As the effects of coronavirus continue, organizations and companies now are considering whether events in late 2020 and early 2021 can take place or need to be converted to virtual events. What insurance effects will those changes and cancellations have? Consideration of these important decisions requires a review of both event-cancellation insurance and a consideration of force majeure and other such issues.
On the insurance front, years ago, many policyholders purchased event-cancellation insurance for events in 2020, 2021, and even as far out as 2024. Such policies, purchased before the middle of March 2020, generally contain explicit coverage “buy-backs” for losses from “communicable disease.” That is, the policyholders paid an extra, specifically identified premium to remove any exclusion for communicable disease from these policies. Typically, these policies do not use the word, “virus”, but rather use “communicable disease”; and exclude neither. Those policies typically cover a specified amount of net profit and include additional coverages for “Cost of Remedial Action”, “Future Marketing Expense”, etc., over and above that specified amount of coverage.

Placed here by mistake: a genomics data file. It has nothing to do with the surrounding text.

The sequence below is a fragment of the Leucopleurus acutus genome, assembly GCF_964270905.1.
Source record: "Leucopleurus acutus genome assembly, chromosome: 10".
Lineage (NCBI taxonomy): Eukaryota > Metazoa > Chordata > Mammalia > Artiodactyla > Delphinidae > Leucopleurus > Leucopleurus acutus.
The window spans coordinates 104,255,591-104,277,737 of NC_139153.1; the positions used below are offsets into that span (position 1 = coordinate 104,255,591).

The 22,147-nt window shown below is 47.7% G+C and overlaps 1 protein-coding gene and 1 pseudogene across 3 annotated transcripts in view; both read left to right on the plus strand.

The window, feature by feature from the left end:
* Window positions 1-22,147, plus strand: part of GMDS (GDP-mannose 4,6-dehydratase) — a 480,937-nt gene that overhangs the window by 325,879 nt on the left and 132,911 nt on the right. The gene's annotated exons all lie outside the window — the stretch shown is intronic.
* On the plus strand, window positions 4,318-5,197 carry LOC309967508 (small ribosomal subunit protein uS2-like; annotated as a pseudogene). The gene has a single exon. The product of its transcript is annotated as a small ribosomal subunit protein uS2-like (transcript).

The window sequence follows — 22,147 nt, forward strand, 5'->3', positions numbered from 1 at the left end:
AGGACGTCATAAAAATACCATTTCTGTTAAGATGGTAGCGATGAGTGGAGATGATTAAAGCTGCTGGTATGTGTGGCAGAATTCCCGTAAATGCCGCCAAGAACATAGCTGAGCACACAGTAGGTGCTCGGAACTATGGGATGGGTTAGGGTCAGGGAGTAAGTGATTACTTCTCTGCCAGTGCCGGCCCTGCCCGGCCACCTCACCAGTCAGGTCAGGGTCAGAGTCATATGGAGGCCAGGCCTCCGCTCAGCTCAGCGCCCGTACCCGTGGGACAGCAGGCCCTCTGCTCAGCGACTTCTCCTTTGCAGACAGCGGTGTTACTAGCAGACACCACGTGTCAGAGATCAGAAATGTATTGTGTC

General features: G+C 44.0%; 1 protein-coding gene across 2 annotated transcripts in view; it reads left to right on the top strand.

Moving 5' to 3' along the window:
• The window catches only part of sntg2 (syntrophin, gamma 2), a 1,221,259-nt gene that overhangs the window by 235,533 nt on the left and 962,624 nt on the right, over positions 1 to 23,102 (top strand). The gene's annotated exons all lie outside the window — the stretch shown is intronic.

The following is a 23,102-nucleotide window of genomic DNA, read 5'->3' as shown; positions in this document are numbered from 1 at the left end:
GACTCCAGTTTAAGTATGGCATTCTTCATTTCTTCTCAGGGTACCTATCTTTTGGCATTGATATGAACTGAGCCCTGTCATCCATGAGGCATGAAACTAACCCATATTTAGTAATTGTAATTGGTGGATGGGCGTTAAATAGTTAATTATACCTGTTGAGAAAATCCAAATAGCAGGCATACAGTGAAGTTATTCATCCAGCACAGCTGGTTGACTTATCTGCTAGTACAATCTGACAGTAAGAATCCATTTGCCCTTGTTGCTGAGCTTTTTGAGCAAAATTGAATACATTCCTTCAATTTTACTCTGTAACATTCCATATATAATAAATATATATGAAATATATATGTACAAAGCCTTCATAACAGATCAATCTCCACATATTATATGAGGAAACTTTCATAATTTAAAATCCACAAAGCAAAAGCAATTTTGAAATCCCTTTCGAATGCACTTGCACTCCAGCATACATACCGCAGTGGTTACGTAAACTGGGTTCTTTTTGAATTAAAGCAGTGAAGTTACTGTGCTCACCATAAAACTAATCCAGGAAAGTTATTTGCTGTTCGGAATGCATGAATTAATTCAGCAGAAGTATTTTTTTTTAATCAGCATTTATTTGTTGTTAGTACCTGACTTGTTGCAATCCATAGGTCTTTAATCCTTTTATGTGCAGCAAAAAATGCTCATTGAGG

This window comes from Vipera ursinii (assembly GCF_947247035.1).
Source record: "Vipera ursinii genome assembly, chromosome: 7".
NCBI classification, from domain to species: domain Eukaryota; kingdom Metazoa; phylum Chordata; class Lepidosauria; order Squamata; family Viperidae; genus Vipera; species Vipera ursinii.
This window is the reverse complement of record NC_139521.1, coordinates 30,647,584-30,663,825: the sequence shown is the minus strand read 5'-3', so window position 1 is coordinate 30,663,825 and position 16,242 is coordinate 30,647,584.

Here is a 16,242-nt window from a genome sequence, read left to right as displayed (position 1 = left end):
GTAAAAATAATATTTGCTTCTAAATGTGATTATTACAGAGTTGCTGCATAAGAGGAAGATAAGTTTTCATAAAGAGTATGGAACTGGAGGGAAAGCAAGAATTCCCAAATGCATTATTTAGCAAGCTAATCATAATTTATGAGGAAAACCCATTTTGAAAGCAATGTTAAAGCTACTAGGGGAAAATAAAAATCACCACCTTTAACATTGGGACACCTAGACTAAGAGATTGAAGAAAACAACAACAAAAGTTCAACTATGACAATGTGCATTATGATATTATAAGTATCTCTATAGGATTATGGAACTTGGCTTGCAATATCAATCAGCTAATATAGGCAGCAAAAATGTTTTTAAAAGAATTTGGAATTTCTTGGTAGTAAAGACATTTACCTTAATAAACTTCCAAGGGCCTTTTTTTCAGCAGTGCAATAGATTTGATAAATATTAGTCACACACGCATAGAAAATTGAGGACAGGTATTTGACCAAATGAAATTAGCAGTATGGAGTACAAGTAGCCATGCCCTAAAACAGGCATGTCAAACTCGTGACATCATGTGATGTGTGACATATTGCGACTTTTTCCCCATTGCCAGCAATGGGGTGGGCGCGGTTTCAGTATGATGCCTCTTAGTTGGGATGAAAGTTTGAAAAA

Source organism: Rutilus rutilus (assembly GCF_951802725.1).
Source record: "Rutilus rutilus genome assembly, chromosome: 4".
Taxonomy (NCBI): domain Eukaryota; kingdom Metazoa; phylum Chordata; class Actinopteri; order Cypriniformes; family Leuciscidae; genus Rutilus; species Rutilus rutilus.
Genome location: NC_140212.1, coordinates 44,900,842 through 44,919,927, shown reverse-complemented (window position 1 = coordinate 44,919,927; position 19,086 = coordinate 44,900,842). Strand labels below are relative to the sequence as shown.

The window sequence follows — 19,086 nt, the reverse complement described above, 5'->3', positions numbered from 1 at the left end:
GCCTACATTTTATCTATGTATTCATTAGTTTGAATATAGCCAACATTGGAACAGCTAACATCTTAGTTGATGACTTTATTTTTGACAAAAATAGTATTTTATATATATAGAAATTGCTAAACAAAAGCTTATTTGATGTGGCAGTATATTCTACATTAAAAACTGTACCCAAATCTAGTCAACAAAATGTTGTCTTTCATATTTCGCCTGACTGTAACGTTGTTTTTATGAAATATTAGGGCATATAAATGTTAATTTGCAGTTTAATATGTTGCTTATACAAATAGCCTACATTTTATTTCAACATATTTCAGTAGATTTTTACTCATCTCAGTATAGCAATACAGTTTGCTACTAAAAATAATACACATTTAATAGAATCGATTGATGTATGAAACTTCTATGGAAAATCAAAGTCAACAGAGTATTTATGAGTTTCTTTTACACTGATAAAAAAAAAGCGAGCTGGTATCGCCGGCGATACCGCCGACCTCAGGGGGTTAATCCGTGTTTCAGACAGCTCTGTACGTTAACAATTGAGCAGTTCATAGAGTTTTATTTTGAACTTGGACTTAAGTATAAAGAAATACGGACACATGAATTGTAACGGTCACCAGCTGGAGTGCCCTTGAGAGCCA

Reprinted courtesy of Lorelie S. Masters, Hunton Andrews Kurth and Latosha M. Ellis, Hunton Andrews Kurth
Ms. Masters may be contacted at lmasters@HuntonAK.com
Ms. Ellis may be contacted at lellis@HuntonAK.com